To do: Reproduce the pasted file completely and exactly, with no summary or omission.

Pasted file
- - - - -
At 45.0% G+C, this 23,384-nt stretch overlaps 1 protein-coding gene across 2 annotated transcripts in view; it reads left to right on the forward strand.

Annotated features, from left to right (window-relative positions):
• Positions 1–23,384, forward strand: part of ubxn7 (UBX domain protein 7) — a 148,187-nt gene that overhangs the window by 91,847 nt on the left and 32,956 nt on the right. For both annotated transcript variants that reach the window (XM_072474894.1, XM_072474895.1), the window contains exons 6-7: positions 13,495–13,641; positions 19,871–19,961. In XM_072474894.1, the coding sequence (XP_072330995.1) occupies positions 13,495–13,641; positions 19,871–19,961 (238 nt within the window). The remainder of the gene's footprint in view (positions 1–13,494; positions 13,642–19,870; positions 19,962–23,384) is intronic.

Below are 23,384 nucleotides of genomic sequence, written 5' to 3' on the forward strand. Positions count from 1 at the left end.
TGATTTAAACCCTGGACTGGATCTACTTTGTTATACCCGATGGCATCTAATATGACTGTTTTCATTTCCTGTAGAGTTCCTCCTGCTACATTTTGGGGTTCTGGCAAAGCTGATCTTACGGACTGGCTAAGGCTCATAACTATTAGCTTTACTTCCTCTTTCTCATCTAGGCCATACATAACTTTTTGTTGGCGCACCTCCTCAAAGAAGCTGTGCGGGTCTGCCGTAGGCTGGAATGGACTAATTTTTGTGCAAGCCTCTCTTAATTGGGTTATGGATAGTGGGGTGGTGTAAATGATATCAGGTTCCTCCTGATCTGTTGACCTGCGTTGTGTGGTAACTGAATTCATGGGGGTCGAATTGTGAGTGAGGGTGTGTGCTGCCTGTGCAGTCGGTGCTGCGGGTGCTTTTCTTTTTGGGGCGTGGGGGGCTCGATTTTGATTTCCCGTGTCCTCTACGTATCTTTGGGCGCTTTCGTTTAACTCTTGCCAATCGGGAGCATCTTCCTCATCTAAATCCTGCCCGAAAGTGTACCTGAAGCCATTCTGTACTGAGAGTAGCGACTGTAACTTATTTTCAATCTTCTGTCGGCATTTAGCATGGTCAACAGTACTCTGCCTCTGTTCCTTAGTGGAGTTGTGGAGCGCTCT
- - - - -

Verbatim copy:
At 45.0% G+C, this 23,384-nt stretch overlaps 1 protein-coding gene across 2 annotated transcripts in view; it reads left to right on the forward strand.

Annotated features, from left to right (window-relative positions):
• Positions 1–23,384, forward strand: part of ubxn7 (UBX domain protein 7) — a 148,187-nt gene that overhangs the window by 91,847 nt on the left and 32,956 nt on the right. For both annotated transcript variants that reach the window (XM_072474894.1, XM_072474895.1), the window contains exons 6-7: positions 13,495–13,641; positions 19,871–19,961. In XM_072474894.1, the coding sequence (XP_072330995.1) occupies positions 13,495–13,641; positions 19,871–19,961 (238 nt within the window). The remainder of the gene's footprint in view (positions 1–13,494; positions 13,642–19,870; positions 19,962–23,384) is intronic.

Below are 23,384 nucleotides of genomic sequence, written 5' to 3' on the forward strand. Positions count from 1 at the left end.
TGATTTAAACCCTGGACTGGATCTACTTTGTTATACCCGATGGCATCTAATATGACTGTTTTCATTTCCTGTAGAGTTCCTCCTGCTACATTTTGGGGTTCTGGCAAAGCTGATCTTACGGACTGGCTAAGGCTCATAACTATTAGCTTTACTTCCTCTTTCTCATCTAGGCCATACATAACTTTTTGTTGGCGCACCTCCTCAAAGAAGCTGTGCGGGTCTGCCGTAGGCTGGAATGGACTAATTTTTGTGCAAGCCTCTCTTAATTGGGTTATGGATAGTGGGGTGGTGTAAATGATATCAGGTTCCTCCTGATCTGTTGACCTGCGTTGTGTGGTAACTGAATTCATGGGGGTCGAATTGTGAGTGAGGGTGTGTGCTGCCTGTGCAGTCGGTGCTGCGGGTGCTTTTCTTTTTGGGGCGTGGGGGGCTCGATTTTGATTTCCCGTGTCCTCTACGTATCTTTGGGCGCTTTCGTTTAACTCTTGCCAATCGGGAGCATCTTCCTCATCTAAATCCTGCCCGAAAGTGTACCTGAAGCCATTCTGTACTGAGAGTAGCGACTGTAACTTATTTTCAATCTTCTGTCGGCATTTAGCATGGTCAACAGTACTCTGCCTCTGTTCCTTAGTGGAGTTGTGGAGCGCTCT